PCORI funds Dissemination and Implementation projects to increase awareness and promote the use of PCORI research findings to improve healthcare practices and health outcomes. This project is proposing to conduct dissemination and implementation activities for the results of the research project: Guidelines to Practice (G2P): Reducing Asthma Health Disparities through Guideline Implementation.
This project is in progress.
What were the results from the original PCORI-funded research study?
Children and adults with poorly controlled asthma who had home visits from community health workers, or CHWs, had more days without asthma symptoms than patients who didn’t get home visits. Patients who got home visits also went to the emergency room less often, missed fewer days of work and school, and reported better quality of life compared with patients who didn’t get home visits. During the visits, CHWs helped patients identify asthma triggers; they also provided asthma education and supplies like pillow and mattress covers.
Why is this research finding important?
CHWs are people from the local community who are trained to teach about health and link people with health and social services. This study showed CHWs can work as part of a care team to help people understand and avoid things that trigger their asthma symptoms.
What is the goal of this project?
The project’s overall goal is to make the tested CHW Asthma Home visit model part of asthma care in communities across Washington State. The team will work collaboratively with stakeholders statewide to train and support CHWs and CHW supervisors on this model.
What is the project team doing?
The project team is expanding the CHW home visit program, which was developed in Seattle, to four other communities in Washington State. Over two years, they aim to reach 1,700 people with Medicaid insurance who have poorly controlled asthma.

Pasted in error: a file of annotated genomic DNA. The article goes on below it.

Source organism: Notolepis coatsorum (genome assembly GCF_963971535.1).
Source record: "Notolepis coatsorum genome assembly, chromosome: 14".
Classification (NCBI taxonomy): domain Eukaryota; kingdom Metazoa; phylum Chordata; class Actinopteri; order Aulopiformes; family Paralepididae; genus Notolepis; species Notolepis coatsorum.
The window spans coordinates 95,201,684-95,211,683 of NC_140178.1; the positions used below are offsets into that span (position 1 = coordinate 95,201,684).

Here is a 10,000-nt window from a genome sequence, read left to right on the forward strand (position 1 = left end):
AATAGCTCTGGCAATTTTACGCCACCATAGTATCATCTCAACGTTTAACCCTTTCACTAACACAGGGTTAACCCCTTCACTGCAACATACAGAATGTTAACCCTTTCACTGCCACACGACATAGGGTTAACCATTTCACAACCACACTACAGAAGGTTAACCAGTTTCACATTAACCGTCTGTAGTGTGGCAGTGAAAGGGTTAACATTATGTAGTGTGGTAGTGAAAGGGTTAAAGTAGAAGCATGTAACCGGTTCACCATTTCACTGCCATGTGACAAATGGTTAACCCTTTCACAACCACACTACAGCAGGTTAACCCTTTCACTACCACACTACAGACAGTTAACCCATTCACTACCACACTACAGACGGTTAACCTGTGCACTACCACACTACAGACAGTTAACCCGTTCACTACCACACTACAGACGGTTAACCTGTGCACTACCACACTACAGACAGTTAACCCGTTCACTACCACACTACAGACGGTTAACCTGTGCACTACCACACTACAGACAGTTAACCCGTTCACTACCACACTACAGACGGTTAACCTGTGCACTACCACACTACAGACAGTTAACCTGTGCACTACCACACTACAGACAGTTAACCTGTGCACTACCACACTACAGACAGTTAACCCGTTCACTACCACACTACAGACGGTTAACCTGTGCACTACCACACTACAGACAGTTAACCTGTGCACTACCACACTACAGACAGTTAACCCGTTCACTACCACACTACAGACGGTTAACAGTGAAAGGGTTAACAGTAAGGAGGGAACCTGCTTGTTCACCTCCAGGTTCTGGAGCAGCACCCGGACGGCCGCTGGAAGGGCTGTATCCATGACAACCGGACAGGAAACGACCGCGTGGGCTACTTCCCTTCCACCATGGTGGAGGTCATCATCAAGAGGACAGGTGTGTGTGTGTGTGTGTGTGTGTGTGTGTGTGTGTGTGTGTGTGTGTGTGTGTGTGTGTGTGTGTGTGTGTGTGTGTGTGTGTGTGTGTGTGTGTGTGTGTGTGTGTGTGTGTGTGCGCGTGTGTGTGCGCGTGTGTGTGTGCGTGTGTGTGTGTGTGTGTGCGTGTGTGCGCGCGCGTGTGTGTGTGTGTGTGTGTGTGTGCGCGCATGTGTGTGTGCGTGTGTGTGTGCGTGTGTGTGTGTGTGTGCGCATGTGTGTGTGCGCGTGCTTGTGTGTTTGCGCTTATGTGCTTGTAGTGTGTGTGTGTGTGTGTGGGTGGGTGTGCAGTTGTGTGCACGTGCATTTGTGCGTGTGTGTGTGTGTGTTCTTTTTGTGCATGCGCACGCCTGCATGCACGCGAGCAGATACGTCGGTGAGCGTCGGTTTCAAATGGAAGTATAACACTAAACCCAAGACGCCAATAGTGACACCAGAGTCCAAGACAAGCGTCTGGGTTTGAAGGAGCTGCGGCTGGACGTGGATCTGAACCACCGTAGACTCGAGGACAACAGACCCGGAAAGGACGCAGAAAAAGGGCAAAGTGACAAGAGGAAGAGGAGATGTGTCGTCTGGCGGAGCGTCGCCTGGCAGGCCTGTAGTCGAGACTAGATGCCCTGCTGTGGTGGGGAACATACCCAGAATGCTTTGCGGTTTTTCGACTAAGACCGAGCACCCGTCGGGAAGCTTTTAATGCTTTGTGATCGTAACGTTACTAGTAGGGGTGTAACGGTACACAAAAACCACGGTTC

In addition, the project team is revising training materials so they can be used in different communities. They are developing training for managers who help CHWs learn about asthma as well as online and hands-on training for CHWs.
How is the team evaluating this project?
The team is monitoring the numbers of
- Programs that are adopting home visits
- CHWs trained to make home visits
- Trained CHW program managers and supervisors
- Home visits from CHWs
- Changes in asthma health outcomes
The project team is also looking at how communities establish and use the CHW program and challenges they face in the first year of the program.
How is the team involving patients and others in making sure the findings reach people who can use them?
People with asthma, CHWs, CHW managers, Medicaid Managed Care Organizations, and primary care clinicians are part of a community advisory committee that is helping the project team develop the program, including developing training and support for programs in communities with diverse needs.
Learn more about PCORI’s Dissemination and Implementation program here.